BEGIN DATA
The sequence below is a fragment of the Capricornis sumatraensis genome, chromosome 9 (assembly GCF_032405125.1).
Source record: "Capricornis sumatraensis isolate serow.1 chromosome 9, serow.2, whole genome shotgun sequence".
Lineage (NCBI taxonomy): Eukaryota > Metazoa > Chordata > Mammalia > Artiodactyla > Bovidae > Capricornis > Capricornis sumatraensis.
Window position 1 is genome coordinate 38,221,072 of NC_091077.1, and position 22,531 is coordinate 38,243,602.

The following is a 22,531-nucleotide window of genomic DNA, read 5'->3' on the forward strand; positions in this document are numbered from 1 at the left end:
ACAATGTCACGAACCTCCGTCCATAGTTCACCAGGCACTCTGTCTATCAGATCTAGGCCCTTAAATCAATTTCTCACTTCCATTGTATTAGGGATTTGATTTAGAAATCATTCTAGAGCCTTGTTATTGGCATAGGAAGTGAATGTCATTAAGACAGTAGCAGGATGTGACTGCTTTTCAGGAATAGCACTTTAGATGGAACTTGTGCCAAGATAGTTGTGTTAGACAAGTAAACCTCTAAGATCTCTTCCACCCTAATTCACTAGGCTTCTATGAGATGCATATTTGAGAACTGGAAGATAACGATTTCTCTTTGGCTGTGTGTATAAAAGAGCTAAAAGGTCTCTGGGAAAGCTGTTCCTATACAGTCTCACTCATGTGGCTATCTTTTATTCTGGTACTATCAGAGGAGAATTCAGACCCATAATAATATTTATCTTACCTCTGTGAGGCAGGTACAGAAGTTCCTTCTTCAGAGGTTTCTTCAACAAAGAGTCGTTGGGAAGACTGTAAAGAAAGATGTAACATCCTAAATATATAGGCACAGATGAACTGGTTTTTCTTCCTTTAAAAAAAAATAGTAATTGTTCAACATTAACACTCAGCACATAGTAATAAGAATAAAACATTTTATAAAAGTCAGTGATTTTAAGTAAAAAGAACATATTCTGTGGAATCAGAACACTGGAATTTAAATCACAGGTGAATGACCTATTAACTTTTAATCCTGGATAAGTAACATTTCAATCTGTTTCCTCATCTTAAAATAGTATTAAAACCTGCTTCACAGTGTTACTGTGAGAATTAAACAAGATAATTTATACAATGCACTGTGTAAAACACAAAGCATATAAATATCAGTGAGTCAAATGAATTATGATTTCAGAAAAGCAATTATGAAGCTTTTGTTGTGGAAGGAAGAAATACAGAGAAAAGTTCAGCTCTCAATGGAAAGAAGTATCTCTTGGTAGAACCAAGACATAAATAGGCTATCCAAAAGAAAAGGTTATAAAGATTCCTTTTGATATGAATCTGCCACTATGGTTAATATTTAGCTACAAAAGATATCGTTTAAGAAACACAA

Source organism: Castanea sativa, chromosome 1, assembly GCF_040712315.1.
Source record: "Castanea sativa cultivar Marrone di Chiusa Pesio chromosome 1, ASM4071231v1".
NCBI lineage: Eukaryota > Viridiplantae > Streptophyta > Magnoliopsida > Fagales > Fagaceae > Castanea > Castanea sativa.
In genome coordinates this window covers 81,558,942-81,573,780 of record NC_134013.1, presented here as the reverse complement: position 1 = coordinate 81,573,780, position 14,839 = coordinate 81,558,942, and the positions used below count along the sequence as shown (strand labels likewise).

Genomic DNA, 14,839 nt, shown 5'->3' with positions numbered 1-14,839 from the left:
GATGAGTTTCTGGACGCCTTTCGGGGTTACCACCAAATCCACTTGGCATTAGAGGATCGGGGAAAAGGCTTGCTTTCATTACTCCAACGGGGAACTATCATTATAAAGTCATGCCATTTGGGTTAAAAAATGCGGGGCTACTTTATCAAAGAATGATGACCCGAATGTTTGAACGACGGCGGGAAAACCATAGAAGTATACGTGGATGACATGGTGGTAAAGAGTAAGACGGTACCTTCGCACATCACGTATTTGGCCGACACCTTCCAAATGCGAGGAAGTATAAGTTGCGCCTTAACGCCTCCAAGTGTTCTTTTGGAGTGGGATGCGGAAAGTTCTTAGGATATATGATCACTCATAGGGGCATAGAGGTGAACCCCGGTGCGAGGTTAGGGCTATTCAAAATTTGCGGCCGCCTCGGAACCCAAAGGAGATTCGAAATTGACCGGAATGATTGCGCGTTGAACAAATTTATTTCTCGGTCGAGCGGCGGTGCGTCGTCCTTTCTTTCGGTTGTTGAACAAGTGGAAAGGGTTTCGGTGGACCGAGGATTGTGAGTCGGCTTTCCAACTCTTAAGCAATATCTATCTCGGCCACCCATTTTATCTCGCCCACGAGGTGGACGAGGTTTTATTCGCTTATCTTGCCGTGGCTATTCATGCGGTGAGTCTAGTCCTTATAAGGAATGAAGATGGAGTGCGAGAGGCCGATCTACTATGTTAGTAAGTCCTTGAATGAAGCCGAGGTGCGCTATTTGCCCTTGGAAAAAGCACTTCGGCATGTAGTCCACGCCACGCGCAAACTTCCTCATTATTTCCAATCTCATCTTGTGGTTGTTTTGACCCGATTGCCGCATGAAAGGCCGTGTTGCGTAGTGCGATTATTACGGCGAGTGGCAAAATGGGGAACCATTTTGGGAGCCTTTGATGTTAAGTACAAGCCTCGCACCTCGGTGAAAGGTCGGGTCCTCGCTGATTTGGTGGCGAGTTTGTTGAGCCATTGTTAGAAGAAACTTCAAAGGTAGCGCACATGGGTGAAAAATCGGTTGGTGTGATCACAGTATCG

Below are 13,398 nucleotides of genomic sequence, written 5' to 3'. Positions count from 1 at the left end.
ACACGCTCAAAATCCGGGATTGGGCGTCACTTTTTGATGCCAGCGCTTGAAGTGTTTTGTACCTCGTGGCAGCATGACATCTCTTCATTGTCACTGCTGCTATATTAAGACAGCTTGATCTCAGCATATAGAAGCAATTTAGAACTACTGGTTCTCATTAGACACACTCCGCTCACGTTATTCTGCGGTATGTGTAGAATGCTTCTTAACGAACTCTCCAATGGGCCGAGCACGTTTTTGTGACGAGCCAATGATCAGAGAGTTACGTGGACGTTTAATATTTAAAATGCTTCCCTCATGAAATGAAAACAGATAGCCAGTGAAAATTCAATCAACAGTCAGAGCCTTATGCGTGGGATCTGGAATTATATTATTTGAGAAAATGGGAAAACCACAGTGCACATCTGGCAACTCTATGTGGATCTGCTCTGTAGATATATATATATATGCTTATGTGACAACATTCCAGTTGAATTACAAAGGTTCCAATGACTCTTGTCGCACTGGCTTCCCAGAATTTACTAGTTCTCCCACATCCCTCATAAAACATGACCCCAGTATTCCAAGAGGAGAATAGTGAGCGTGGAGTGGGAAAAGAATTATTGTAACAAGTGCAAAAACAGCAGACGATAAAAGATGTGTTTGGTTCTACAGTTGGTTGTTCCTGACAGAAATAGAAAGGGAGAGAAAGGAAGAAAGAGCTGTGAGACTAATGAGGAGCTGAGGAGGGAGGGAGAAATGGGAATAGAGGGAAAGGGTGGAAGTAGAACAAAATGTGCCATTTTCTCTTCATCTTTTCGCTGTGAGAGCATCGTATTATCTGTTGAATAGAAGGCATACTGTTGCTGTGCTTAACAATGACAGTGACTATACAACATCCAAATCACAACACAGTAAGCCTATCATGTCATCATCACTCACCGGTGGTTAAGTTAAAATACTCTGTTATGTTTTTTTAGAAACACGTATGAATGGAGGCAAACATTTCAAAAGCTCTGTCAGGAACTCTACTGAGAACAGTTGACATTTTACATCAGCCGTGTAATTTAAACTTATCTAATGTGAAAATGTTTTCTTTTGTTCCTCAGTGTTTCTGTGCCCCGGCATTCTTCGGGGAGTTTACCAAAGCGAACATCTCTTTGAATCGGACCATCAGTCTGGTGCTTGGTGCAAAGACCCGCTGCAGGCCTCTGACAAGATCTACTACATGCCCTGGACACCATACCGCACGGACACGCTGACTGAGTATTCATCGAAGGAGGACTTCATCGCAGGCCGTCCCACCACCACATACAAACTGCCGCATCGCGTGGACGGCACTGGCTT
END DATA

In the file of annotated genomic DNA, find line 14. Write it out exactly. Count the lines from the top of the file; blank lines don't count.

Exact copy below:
ACACGCTCAAAATCCGGGATTGGGCGTCACTTTTTGATGCCAGCGCTTGAAGTGTTTTGTACCTCGTGGCAGCATGACATCTCTTCATTGTCACTGCTGCTATATTAAGACAGCTTGATCTCAGCATATAGAAGCAATTTAGAACTACTGGTTCTCATTAGACACACTCCGCTCACGTTATTCTGCGGTATGTGTAGAATGCTTCTTAACGAACTCTCCAATGGGCCGAGCACGTTTTTGTGACGAGCCAATGATCAGAGAGTTACGTGGACGTTTAATATTTAAAATGCTTCCCTCATGAAATGAAAACAGATAGCCAGTGAAAATTCAATCAACAGTCAGAGCCTTATGCGTGGGATCTGGAATTATATTATTTGAGAAAATGGGAAAACCACAGTGCACATCTGGCAACTCTATGTGGATCTGCTCTGTAGATATATATATATATGCTTATGTGACAACATTCCAGTTGAATTACAAAGGTTCCAATGACTCTTGTCGCACTGGCTTCCCAGAATTTACTAGTTCTCCCACATCCCTCATAAAACATGACCCCAGTATTCCAAGAGGAGAATAGTGAGCGTGGAGTGGGAAAAGAATTATTGTAACAAGTGCAAAAACAGCAGACGATAAAAGATGTGTTTGGTTCTACAGTTGGTTGTTCCTGACAGAAATAGAAAGGGAGAGAAAGGAAGAAAGAGCTGTGAGACTAATGAGGAGCTGAGGAGGGAGGGAGAAATGGGAATAGAGGGAAAGGGTGGAAGTAGAACAAAATGTGCCATTTTCTCTTCATCTTTTCGCTGTGAGAGCATCGTATTATCTGTTGAATAGAAGGCATACTGTTGCTGTGCTTAACAATGACAGTGACTATACAACATCCAAATCACAACACAGTAAGCCTATCATGTCATCATCACTCACCGGTGGTTAAGTTAAAATACTCTGTTATGTTTTTTTAGAAACACGTATGAATGGAGGCAAACATTTCAAAAGCTCTGTCAGGAACTCTACTGAGAACAGTTGACATTTTACATCAGCCGTGTAATTTAAACTTATCTAATGTGAAAATGTTTTCTTTTGTTCCTCAGTGTTTCTGTGCCCCGGCATTCTTCGGGGAGTTTACCAAAGCGAACATCTCTTTGAATCGGACCATCAGTCTGGTGCTTGGTGCAAAGACCCGCTGCAGGCCTCTGACAAGATCTACTACATGCCCTGGACACCATACCGCACGGACACGCTGACTGAGTATTCATCGAAGGAGGACTTCATCGCAGGCCGTCCCACCACCACATACAAACTGCCGCATCGCGTGGACGGCACTGGCTT